Thursday, March 22, 2007

Galanthus Nivalis

The second species of galanthus that we grow is Galanthus nivalis... often called the lesser snowdrop (as opposed to elwesii being the greater, or giant snowdrop); it is perhaps half as large as elwesii. It is also sometimes called the European snowdrop, from its natural range. Nivalis usually has a single heart-shaped green blotch on each of its three inner petals, as opposed to two blotches on elwesii, and it blooms later. Another distinction is that the leaves of nivalis are narrower, and they are applanate (opposing, like praying hands) whereas elwesii has much wider, grey-green leaves which are convolute (one wraps around the other). Galanthus nivalis also appreciates more moisture and shade than elwesii, and I think it is more appreciative of a cooler climate, so while British gardening books always talk about nivalis being a much more rapid spreader, in our continental climate the opposite is true; nivalis is harder to establish, and spreads more slowly. Spread it does, though, and it is a more refined, darling little snowdrop.
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The posts from your garden are inspirational. You are giving me ideals of different plants I can try. I can tell by your photos and descriptions you have a great attention to detail and know a lot about the plants you have. My garden and plants tends to more simple. I use the common name for the plants I grow and my garden is a random placement of different plants packed together. Thanks for the posts and for helping teach a simple gardener..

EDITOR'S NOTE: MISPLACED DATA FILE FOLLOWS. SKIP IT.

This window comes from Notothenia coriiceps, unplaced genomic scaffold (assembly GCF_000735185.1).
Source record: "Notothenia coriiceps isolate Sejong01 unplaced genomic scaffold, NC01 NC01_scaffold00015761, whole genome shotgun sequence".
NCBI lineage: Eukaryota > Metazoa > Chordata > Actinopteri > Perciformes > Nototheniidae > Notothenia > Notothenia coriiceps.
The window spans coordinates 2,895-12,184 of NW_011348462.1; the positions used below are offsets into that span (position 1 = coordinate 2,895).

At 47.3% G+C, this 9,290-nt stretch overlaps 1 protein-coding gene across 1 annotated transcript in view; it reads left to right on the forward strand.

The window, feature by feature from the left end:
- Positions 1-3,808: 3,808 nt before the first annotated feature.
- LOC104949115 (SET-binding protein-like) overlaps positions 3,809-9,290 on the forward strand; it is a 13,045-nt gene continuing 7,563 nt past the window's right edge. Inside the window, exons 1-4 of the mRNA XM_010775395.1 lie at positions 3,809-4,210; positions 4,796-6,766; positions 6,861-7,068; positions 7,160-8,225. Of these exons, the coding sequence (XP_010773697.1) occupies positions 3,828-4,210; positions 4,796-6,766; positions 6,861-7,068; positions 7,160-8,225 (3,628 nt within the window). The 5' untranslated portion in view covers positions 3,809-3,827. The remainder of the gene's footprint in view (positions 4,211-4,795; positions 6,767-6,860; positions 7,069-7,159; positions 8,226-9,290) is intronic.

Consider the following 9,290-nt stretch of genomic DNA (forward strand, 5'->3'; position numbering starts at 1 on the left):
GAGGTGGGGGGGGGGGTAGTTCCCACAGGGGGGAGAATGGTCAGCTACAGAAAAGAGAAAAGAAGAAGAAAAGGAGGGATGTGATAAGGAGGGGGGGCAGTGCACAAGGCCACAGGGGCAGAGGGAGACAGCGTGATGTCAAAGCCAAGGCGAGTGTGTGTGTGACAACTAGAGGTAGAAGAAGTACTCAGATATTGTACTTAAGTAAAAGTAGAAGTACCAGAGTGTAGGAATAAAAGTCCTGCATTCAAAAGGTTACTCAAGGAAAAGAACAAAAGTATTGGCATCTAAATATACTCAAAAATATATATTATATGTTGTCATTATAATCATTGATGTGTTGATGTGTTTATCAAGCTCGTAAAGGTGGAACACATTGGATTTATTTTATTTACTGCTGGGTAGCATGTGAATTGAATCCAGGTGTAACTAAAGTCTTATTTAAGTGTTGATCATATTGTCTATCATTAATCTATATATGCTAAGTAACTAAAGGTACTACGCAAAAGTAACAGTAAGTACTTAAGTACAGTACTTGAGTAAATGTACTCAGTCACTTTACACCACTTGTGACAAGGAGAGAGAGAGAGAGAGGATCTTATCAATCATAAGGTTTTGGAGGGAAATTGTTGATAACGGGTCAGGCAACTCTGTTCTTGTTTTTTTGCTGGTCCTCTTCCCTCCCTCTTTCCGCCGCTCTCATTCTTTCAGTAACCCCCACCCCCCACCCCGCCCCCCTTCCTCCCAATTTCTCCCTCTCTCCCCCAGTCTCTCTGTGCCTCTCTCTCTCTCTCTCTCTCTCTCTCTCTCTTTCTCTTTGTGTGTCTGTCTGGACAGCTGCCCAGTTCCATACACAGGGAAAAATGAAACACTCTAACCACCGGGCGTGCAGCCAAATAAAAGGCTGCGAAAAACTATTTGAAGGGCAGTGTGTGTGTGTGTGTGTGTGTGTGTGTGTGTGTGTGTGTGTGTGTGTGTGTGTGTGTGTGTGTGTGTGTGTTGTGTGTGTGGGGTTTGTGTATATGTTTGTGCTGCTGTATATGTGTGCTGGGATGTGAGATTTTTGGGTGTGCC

Mo... when I was your age, I'm not even sure I knew the common names of flowers; it was more like "that big blue flower". just keep plugging away; as soon as you get settled in a spot you think you're going to live at for a while, plant some magnolias... they'll be spectacular by the time you reach my age (of course they'll crowd everything else out, but what the heck!)
This is a dumb question, but I'm very new to gardening! I have a few snowdrops in my yard (previous owner can take credit). Do they spread or do I need to plant more if I want more? Thanks, rosemarie
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